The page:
Daniel Ellsberg, a longtime friend of The Nation, is best known for leaking the Pentagon Papers, a trove of government documents that revealed how Democratic and Republican administrations alike had lied about the Vietnam War. But Ellsberg’s greatest concern has long been the United States’ nuclear arsenal and its secret plans for launching a first strike—a policy that, he says, remains in place today and threatens virtually all life on Earth. He spoke with us about his new book, The Doomsday Machine: Confessions of a Nuclear War Planner.
Mark Hertsgaard: You open the book describing a memo that you read in the White House in 1961. President Kennedy had asked the Joint Chiefs of Staff how many people would be killed overseas if US plans for a nuclear attack were carried out. The answer, you write, was “600 million dead. A hundred Holocausts.” You assert that launching a first strike has remained US policy ever since. Most Americans don’t know that, but do even most decision-makers in
Daniel Ellsberg: It’s important to distinguish between first use and first strike. “First use” means initiating nuclear war at some level; “first strike” refers to an attempt to disarm a highly armed nuclear state. In the case of Russia, a first strike would attempt to annihilate Russia’s major cities and its power to make war. Today, I don’t assume that any given policy-maker knows that first strike remains US policy.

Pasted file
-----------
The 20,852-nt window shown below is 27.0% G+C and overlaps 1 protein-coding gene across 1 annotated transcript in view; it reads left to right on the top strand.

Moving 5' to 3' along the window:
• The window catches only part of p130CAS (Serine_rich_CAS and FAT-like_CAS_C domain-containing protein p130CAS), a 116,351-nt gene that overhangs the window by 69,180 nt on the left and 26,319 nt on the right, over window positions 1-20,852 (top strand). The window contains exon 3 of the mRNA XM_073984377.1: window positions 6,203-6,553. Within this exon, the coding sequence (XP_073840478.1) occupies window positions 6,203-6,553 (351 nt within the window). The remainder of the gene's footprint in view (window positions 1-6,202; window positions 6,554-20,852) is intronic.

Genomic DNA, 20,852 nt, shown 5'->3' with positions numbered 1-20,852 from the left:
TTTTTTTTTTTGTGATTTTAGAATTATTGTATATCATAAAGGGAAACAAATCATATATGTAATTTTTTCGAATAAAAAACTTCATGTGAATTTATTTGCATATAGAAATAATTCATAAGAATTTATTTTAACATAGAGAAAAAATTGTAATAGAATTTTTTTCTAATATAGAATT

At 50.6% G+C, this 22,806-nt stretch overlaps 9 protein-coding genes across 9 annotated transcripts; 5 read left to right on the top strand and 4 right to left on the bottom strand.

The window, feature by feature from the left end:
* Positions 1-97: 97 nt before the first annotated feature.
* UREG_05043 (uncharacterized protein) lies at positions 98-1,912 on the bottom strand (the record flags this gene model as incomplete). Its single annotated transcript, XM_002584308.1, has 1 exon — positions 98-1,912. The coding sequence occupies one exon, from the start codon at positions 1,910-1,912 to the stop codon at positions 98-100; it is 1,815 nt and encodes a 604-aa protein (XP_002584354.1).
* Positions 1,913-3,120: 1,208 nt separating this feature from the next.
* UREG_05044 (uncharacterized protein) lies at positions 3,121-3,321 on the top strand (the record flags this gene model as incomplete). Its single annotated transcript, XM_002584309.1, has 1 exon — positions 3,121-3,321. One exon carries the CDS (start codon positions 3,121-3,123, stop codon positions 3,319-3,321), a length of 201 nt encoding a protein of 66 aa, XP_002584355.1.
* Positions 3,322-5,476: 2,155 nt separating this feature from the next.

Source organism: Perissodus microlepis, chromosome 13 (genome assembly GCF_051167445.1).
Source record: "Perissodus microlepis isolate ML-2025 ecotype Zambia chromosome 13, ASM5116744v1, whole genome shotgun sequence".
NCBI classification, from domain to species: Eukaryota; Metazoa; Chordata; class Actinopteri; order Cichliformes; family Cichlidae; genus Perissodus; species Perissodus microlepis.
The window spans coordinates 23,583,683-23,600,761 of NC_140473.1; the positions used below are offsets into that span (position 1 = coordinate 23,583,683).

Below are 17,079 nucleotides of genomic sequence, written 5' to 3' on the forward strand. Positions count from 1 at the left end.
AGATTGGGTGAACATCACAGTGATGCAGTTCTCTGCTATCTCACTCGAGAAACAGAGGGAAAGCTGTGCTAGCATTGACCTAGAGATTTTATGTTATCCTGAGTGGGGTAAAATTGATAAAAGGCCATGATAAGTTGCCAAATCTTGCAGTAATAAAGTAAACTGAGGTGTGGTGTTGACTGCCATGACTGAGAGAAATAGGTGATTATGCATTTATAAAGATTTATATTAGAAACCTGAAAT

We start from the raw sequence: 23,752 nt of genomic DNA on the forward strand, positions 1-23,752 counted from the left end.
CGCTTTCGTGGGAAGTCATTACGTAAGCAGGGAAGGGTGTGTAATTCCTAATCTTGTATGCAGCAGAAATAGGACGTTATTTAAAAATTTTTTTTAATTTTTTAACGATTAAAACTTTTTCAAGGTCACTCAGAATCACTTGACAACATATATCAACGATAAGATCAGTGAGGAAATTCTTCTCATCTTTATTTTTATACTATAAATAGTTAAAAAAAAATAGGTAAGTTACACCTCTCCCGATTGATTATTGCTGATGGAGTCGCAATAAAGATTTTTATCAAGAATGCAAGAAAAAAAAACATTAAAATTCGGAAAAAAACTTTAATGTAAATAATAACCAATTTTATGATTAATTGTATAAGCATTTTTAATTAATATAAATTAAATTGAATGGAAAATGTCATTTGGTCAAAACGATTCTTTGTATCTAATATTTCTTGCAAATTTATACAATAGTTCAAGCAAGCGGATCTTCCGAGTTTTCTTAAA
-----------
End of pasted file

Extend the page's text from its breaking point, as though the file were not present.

MH: Has the Defense Department or other government agency denied your book’s claims that first strike is US policy?
DE: No. [Editor’s Note: The Nation asked the Defense Department whether first strike has been and remains US policy; the DoD press office did not reply.]
MH: Do the Russians also follow a nuclear first-strike policy?
DE: The Russians have the same predilection that we do to strike first. This very nearly led to disaster in 1983. [Soviet leader Yuri] Andropov was convinced that the US was heading toward a first strike, because he saw [US President Ronald] Reagan initiate a huge buildup of the US arsenal and make comments about the bombing beginning in five minutes.
A Soviet defector later revealed that Andropov had initiated a massive counter-intelligence operation, code named Ryan, to find out exactly when the US would strike. Why? Because Andropov meant to pre-empt the US by striking first himself. If that had happened, none of us would be here.